The foreign housemaids employed by countless families throughout the Middle East exist in a sort of social and sexual limbo. They are expected to work for years on end with little opportunity for leisure or the pleasures of the flesh. Often they are treated as asexual beings, though some households view them warily as a possible source of temptation for husbands and teenage sons.
A lot of employers are reluctant to give domestic staff adequate leisure time for fear of how they may spend it, Nadim Houry of Human Rights Watch told me when I was researching my book,What's Really Wrong with the Middle East.
"When you talk to them about guaranteeing a day off where migrant workers can go and do whatever they would like to do – a real day off, not a day off where they basically accompany their employer to the restaurant to take care of the kids, the reaction is: 'You want them to go out and have sex and come back pregnant?' " he said.
"I was at a meeting with an official from the [Lebanese] ministry of labour and he kept pushing this point and I said: 'You expect someone to stay in Lebanon and live for eight or nine years – you don’t think at some point they will have a desire to have sex?'
"It brings back some of the images of racism in the States that we saw in the 1950s and 1960s – the idea that you deny someone’s sexuality because you don’t really recognise that they might have desires, while at the same time [imagining] that if you somehow let them loose, if you release your control, they are these uber-sexual beings that are going to go and whore the entire Sunday afternoon."
I was reminded of this by the case of a 26-year-old Filipina maid (identified only by the initials MM) who is accused, along with her lover, of having illicit sex in Dubai.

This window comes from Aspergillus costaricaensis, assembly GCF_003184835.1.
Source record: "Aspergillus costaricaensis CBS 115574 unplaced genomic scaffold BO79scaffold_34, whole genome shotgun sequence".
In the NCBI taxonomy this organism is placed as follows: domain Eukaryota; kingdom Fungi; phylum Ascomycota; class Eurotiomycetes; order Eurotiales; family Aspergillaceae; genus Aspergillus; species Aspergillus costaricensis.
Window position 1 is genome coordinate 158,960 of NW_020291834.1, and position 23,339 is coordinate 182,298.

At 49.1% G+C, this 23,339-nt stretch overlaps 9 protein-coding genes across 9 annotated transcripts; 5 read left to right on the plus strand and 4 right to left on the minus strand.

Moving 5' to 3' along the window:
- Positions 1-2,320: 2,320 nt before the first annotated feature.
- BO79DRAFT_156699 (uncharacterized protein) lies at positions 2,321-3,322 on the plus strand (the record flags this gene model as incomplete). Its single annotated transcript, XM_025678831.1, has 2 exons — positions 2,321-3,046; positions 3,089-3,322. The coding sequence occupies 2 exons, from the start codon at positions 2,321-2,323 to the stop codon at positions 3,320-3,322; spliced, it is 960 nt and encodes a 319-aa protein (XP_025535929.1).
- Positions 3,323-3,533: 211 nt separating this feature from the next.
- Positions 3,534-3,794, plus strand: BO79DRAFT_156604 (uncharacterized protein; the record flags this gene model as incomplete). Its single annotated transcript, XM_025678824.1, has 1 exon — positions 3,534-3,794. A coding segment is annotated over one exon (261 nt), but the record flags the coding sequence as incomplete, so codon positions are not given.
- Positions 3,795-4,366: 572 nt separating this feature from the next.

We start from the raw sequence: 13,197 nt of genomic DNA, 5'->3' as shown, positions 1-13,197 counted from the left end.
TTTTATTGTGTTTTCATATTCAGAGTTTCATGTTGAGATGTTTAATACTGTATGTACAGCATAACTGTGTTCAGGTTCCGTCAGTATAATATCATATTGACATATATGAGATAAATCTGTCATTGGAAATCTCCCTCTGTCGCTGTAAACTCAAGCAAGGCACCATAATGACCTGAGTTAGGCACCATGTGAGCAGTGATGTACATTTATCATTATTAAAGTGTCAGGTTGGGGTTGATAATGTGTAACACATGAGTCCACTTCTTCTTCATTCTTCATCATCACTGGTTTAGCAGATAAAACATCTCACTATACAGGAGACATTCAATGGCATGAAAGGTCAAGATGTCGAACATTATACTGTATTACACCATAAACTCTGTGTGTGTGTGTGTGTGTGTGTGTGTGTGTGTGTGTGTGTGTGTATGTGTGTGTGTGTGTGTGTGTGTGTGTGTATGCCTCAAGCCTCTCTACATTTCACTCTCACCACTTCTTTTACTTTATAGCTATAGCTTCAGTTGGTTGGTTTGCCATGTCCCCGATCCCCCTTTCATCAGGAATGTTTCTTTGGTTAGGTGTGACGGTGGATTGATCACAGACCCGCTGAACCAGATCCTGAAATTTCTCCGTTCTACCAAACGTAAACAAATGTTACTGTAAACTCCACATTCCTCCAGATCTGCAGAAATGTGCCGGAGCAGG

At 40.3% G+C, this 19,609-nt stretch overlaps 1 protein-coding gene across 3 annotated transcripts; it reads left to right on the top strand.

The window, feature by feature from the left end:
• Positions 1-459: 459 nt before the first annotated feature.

According to a report in The National, MM used to wait until the family were asleep, then sneak out of the house and head off to a nightclub. She met a 25-year-old Pakistani man (identified by the initials GE) and they had sex several times in the sea, where they hoped they would not be caught.
Their affair came to light when MM was found to be pregnant and her sponsor reported her to the police. The court hearing has been adjourned until next week.
Posted by Brian Whitaker, 28 July 2011. Comment.
Lebanese musician Zeid Hamdan was arrested on Wednesday for allegedly defaming President Michel Suleiman in a song. If convicted, he could be jailed for up to two years.
Most Arab countries have laws against insulting – or, in some cases, merely criticising – the head of state. In Egypt, for example, an amateur poet was jailed two years ago for writing verses which were said to have insulted President Mubarak but such cases have generally been rare in Lebanon. In the region's new political climate Hamdan's arrest is being widely viewed as an attack on freedom of speech, and a worrying sign.
Last year, three people were detained in Lebanon for using allegedly slandering the president on Facebook, AFP says, though they were released without charge after 11 days.
According to AFP, Lebanese law requires the general prosecutor to take action over any case of defamation against the president or any "sister state" regardless of whether anyone complains.
Writing in the Daily Star, Emma Gatten says the case was instigated by interior minister Marwan Charbel "after Lebanon's General Security viewed the video of the song ... and determined that it caused offence to the president".
Hamdan was reported to have been released on Wednesday evening and it is unclear if the case will be pursued through the courts.
The song itself (see video above), which has been on YouTube for about 18 months, complains about militias, warlords and corruption but does not appear to insult President Suleiman. It thanks him for his efforts but ends by telling him to "go home".
in an interview last year, Handan said:
"I'm not attacking General Sleiman in particular, on the contrary, at the time I wrote the song, he represented real political neutrality. The only sarcastic thing I suggested in my song is about his effective role, a way of saying 'thank you, you did the job, you can go home now'. He was praised by all when they needed him and today he is attacked, like in the song."
Posted by Brian Whitaker, 28 July 2011.